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The pollution haven hypothesis : a geographic economy model in a comparative study

Although based on theoretical foundations, the pollution haven hypothesis stating that heterogenous environmental regulations between countries influence multinational firms' location decisions, has never been clearly proven empirically. In this study, we reexamine this hypothesis by a fresh take on both its theoretical and empirical aspects. While applying a geographic economy model on French firm-level data, we confirm the pollution haven hypothesis for a global sample. Through sensitivity analysis, we validate it for Central and Eastern European countries, emerging and high-income OECD countries, but not for the major part of the Commonwealth of Independent States countries. Finally, we show that the pollution haven hypothesis is confirmed in the strongest manner for emerging economies.

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File URL: ftp://mse.univ-paris1.fr/pub/mse/CES2008/V08083.pdf
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Paper provided by Université Panthéon-Sorbonne (Paris 1), Centre d'Economie de la Sorbonne in its series Documents de travail du Centre d'Economie de la Sorbonne with number v08083.

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Length: 31 pages
Date of creation: Apr 2008
Date of revision:
Handle: RePEc:mse:cesdoc:v08083
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  1. Arik Levinson & M. Scott Taylor, 2008. "Unmasking The Pollution Haven Effect," International Economic Review, Department of Economics, University of Pennsylvania and Osaka University Institute of Social and Economic Research Association, vol. 49(1), pages 223-254, 02.
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  11. repec:dgr:uvatin:20050018 is not listed on IDEAS
  12. Klaus Conrad, 2005. "Locational competition under environmental regulation when input prices and productivity differ," The Annals of Regional Science, Springer, vol. 39(2), pages 273-295, 06.
  13. Ai, Chunrong & Norton, Edward C., 2003. "Interaction terms in logit and probit models," Economics Letters, Elsevier, vol. 80(1), pages 123-129, July.
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  15. Eskeland, Gunnar S. & Harrison, Ann E., 2003. "Moving to greener pastures? Multinationals and the pollution haven hypothesis," Journal of Development Economics, Elsevier, vol. 70(1), pages 1-23, February.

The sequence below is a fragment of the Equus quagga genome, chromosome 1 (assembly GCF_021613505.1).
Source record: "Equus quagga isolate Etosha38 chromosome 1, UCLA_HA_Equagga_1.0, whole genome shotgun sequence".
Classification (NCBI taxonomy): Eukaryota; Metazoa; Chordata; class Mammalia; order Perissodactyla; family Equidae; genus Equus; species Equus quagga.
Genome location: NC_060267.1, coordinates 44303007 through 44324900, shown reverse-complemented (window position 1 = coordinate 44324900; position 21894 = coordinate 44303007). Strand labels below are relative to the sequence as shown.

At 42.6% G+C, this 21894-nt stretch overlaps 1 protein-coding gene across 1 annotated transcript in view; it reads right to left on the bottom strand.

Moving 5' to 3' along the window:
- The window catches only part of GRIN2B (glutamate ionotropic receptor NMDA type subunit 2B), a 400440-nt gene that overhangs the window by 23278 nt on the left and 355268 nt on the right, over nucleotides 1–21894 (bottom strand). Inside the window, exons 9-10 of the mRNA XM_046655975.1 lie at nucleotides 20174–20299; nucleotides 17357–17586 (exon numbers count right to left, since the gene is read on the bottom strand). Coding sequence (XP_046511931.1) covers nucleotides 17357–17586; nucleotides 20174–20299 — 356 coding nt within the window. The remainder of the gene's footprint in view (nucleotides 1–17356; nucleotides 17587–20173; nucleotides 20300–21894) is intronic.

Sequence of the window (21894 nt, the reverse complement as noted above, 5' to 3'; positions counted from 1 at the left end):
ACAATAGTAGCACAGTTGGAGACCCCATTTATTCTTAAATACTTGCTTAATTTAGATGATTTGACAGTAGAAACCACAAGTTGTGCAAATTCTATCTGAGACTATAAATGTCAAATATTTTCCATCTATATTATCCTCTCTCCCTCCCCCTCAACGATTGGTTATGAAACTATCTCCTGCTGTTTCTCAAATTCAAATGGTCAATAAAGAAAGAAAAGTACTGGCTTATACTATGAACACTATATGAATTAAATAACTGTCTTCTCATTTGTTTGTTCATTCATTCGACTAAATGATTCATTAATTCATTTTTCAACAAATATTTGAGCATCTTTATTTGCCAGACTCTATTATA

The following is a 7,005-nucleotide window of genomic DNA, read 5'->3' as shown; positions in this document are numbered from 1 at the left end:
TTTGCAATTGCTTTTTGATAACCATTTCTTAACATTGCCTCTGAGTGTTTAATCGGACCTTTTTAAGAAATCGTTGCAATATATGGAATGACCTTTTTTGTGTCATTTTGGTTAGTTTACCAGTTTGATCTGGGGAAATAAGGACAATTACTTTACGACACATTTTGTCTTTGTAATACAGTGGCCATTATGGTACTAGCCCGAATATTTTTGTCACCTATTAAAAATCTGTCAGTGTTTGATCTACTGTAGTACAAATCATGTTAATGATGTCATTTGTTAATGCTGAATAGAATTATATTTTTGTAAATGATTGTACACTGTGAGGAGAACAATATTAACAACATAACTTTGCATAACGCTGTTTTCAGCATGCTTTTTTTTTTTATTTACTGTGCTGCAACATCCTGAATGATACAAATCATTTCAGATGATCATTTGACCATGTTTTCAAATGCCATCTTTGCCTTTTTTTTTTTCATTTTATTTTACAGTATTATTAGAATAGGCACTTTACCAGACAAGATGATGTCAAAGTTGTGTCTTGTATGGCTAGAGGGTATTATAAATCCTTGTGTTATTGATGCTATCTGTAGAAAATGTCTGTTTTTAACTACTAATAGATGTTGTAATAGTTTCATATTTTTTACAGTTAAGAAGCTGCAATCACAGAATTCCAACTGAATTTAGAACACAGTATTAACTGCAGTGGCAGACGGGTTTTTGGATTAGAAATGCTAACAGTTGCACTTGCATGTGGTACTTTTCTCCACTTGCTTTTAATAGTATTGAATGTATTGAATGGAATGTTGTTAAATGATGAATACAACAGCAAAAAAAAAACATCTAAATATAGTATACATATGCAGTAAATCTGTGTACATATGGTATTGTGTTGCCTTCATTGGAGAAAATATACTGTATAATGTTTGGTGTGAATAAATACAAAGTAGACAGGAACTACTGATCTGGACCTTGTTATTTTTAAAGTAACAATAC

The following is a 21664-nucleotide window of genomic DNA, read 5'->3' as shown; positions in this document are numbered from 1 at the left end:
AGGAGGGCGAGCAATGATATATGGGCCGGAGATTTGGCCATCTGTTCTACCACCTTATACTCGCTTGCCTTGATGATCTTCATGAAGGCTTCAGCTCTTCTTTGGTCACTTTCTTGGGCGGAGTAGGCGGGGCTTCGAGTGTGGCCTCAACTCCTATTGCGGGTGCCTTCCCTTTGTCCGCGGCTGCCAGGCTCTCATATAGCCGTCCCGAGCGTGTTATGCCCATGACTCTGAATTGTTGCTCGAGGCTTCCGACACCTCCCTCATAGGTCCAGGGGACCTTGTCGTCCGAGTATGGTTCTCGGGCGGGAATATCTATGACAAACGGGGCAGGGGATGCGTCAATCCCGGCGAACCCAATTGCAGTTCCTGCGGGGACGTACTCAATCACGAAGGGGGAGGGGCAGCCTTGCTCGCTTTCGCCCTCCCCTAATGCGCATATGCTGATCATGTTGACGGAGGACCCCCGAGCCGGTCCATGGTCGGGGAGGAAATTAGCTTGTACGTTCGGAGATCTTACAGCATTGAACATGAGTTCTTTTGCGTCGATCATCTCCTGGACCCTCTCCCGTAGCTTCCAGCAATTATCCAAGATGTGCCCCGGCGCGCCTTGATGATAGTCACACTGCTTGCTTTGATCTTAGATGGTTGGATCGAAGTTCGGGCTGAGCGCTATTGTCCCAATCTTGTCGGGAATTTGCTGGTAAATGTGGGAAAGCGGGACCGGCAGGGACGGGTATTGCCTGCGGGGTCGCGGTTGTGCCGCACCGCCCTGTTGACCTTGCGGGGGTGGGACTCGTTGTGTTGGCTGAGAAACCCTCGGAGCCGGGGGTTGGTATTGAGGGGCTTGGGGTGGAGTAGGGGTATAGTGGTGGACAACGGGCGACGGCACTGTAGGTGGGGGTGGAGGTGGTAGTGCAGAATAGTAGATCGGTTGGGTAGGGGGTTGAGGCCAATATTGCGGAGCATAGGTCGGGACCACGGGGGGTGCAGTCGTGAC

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  17. Matthew A. Cole & Robert J. R. Elliott, 2005. "FDI and the Capital Intensity of "Dirty" Sectors: A Missing Piece of the Pollution Haven Puzzle," Review of Development Economics, Wiley Blackwell, vol. 9(4), pages 530-548, November.
  18. Matthew A. Cole & Robert J. R. Elliott & Per G. Fredriksson, 2006. "Endogenous Pollution Havens: Does FDI Influence Environmental Regulations?," Scandinavian Journal of Economics, Wiley Blackwell, vol. 108(1), pages 157-178, 03.
  19. Beata K. Smarzynska & Shang-Jin Wei, 2001. "Pollution Havens and Foreign Direct Investment: Dirty Secret or Popular Myth?," NBER Working Papers 8465, National Bureau of Economic Research, Inc.
  20. Cheng, Leonard K. & Kwan, Yum K., 2000. "What are the determinants of the location of foreign direct investment? The Chinese experience," Journal of International Economics, Elsevier, vol. 51(2), pages 379-400, August.
  21. Keith Head & Thierry Mayer, 2004. "Non-Europe : the magnitude and causes of market fragmentation in the EU," Cahiers de la Maison des Sciences Economiques bla99004a, Université Panthéon-Sorbonne (Paris 1).
  22. Dixit, Avinash K & Stiglitz, Joseph E, 1975. "Monopolistic Competition and Optimum Product Diversity," The Warwick Economics Research Paper Series (TWERPS) 64, University of Warwick, Department of Economics.
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  24. Helpman, Elhanan, 1987. "Imperfect competition and international trade: Evidence from fourteen industrial countries," Journal of the Japanese and International Economies, Elsevier, vol. 1(1), pages 62-81, March.
  25. Revesz, Richard L. & Stavins, Robert N., 2007. "Environmental Law," Handbook of Law and Economics, Elsevier.
  26. Kaufmann, Daniel & Kraay, Aart & Mastruzzi, Massimo, 2005. "Governance matters IV : governance indicators for 1996-2004," Policy Research Working Paper Series 3630, The World Bank.
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